The late Jonathan Larson's once-hip 1996 rock musical "Rent" is a period piece of sorts. The graffiti-tagged Lower East Side neighborhoods haunted by the show's early-1990s bohemian artists have long since gentrified, while their death-sentence view of HIV/AIDS might be mitigated today by life-extending medications that came onto the market later that decade.
That doesn't mean, however, that Paramount Theatre's passionate and gritty production in Aurora is old hat, or that the issues don't still resonate. Despite the show's Tony Award and Pulitzer Prize-winning pedigree and its plot roots drawn from Puccini's 1896 opera "La bohème," "Rent" maintains its edge -- and can alienate more conservative audiences with its interwoven relationships of struggling artists, gay and straight.
"Rent"★ ★ ★ ½
Location: Paramount Theatre, 23 E. Galena Blvd., Aurora, (630) 896-6666 or paramountaurora.com
Showtimes: 1:30 and 7:30 p.m. Wednesday, 7:30 p.m. Thursday, 8 p.m. Friday, 3 and 8 p.m. Saturday, 1 and 5:30 p.m. Sunday; through April 6.
Running time: About two hours and 40 minutes with intermission
Parking: Metered street parking and nearby pay garages
Rating: For mature audiences: profanity, drug references, sexual situations, brief nudity
But Paramount's gamble on "Rent" pays off artistically with another Broadway-caliber production that feels exuberantly alive and fresh.
Director Jim Corti and his production team aren't slavishly beholden to the look or casting types of the original Broadway run. In fact, Corti and choreographer Katie Spelman's production often offers more clarity than the original 1996 "Rent" staging.
Paramount's "Rent" benefits enormously from vocally adept cast members who can toss off pop melismas and dig deep down to their guts for anguished rock howls like there's no tomorrow. I was also pleasantly surprised that the Paramount cast placed more emphasis on articulating their lyrics than in past "Rent" productions I've seen (also a credit to sound designer Adam Rosenthal).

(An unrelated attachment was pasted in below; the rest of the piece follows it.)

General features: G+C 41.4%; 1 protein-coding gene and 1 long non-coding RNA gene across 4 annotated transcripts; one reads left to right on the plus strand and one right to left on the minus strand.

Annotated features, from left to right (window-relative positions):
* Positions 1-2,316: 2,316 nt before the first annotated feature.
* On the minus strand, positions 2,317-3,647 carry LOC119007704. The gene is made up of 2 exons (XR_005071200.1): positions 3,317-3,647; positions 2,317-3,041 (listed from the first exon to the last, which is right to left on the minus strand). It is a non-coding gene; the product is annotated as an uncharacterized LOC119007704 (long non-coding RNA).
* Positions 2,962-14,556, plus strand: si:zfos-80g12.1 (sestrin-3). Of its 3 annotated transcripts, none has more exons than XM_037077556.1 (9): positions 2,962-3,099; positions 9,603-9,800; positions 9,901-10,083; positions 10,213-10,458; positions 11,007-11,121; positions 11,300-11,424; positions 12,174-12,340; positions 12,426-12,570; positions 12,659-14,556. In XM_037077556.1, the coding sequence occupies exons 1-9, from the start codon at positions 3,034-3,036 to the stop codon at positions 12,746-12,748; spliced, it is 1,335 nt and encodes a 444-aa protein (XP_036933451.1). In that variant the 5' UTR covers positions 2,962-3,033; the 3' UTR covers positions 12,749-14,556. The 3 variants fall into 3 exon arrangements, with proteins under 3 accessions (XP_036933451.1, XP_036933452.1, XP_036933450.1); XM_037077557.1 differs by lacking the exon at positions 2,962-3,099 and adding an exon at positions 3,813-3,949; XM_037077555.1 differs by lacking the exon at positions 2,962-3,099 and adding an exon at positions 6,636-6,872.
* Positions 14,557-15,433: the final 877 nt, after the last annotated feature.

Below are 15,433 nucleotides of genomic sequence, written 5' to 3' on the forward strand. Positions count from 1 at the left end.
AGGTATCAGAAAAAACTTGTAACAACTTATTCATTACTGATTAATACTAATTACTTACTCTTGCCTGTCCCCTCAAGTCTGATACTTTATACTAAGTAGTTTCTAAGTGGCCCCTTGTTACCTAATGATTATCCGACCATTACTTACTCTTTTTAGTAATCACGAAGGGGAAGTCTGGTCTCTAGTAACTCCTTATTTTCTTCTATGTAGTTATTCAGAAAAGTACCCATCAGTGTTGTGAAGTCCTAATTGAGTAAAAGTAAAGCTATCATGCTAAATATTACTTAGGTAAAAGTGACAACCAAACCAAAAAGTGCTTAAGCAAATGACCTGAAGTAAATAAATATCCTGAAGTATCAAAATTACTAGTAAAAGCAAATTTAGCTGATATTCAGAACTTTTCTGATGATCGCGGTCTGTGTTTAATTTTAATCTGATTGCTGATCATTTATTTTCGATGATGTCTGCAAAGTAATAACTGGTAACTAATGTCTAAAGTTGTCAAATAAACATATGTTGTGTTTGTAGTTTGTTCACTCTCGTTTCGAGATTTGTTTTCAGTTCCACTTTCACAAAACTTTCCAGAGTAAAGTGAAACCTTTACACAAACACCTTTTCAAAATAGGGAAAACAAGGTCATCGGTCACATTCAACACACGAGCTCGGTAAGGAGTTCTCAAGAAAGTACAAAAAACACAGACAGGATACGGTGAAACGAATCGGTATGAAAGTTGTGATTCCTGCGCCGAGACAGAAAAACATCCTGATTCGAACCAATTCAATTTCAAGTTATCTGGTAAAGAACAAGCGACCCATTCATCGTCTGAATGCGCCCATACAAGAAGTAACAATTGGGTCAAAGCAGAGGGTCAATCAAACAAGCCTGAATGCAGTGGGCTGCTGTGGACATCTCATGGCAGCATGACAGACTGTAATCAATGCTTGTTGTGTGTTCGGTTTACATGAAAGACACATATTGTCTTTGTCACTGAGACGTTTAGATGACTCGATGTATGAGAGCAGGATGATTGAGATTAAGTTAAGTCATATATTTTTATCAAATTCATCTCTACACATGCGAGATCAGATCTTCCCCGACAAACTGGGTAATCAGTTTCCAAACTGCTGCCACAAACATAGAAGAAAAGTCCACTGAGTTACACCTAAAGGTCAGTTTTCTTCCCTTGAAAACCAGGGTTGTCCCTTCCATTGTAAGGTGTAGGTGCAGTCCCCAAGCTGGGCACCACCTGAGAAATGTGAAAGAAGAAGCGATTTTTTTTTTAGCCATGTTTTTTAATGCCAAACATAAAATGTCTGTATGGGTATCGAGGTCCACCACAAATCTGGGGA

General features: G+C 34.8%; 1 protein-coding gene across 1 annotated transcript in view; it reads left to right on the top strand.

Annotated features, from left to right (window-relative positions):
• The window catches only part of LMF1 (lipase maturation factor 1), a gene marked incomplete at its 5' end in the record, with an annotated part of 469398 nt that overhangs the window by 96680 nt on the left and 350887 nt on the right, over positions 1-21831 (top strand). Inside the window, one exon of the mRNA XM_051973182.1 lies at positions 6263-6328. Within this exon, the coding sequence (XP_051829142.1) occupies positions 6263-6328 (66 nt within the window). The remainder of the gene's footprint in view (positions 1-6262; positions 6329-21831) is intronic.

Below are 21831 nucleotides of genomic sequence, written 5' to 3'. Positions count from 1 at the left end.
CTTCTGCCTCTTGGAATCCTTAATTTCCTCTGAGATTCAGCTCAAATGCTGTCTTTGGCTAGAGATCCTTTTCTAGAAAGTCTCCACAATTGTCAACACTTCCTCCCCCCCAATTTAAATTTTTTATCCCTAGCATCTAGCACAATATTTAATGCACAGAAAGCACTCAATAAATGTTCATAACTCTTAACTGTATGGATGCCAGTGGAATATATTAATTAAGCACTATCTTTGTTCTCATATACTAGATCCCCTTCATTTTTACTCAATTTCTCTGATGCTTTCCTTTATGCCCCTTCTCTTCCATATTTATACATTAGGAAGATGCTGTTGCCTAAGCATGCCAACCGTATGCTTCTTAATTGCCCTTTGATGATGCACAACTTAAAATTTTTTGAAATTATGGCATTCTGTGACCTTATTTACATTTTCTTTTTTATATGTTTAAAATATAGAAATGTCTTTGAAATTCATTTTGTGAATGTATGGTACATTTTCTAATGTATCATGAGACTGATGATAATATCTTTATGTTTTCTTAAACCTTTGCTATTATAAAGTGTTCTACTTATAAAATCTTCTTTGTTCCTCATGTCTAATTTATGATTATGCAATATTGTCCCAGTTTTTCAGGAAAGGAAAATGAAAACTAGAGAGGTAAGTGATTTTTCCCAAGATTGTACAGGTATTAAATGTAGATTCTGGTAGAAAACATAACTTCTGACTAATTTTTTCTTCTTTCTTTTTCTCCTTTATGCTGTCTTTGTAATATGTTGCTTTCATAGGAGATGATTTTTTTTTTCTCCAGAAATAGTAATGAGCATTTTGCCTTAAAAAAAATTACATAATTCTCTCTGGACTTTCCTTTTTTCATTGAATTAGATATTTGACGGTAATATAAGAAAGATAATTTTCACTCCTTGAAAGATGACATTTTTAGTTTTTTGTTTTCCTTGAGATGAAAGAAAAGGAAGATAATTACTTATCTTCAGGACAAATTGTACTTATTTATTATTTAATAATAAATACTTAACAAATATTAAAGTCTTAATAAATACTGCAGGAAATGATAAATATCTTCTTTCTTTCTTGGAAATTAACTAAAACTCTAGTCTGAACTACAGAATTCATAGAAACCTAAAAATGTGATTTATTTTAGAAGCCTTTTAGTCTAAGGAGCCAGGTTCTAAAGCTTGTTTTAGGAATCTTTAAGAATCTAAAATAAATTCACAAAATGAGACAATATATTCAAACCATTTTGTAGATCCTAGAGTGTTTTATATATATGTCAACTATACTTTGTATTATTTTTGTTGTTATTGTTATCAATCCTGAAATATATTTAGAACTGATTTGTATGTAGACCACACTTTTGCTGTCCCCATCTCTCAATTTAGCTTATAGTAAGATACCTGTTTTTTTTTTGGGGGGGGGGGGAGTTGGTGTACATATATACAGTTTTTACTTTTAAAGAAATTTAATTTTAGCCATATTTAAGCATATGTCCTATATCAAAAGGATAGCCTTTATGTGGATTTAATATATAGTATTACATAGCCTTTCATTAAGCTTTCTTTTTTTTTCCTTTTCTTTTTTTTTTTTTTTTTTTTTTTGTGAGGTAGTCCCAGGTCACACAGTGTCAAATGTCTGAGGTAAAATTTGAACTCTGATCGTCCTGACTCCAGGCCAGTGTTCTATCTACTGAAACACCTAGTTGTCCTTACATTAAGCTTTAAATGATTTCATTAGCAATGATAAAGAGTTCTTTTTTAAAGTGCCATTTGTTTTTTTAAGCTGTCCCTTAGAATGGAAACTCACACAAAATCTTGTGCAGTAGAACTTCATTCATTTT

At times, however, some of the romantic couplings feel unbalanced. As the drug-addled dancer Mimi, Adaeze' Kelley is so fit and capable that she overshadows the mopey ex-junkie musician Roger of Adam Michaels. The same goes for the powerful Meghan Murphy as the no-nonsense lesbian attorney Joanne, who all but steam-rolls over Andrea Prestinario as the pretentious and promiscuous bisexual performance artist Maureen.
More evenly matched are Sawyer Smith and Evan Tyrone Martin respectively as the fierce drag queen Angel and his thoughtful academic lover Tom Collins (both great in the duet and sad reprise of "I'll Cover You"), while Kelvin Roston Jr. thankfully doesn't make landlord Benny too much into a moustache-twirling bad guy.
Observing it all is the fine Andrew M. Mueller as indie filmmaker Mark, whose end-of-show movie looks more like a touching AIDS documentary than self-indulgent footage in other productions.
While the love lives of "Rent's" characters will always be more interesting than the actual art they produce, their youthful ardor can be inspiring. Paramount Theatre's solid production is a reminder of why "Rent" still has the power to touch so many hearts.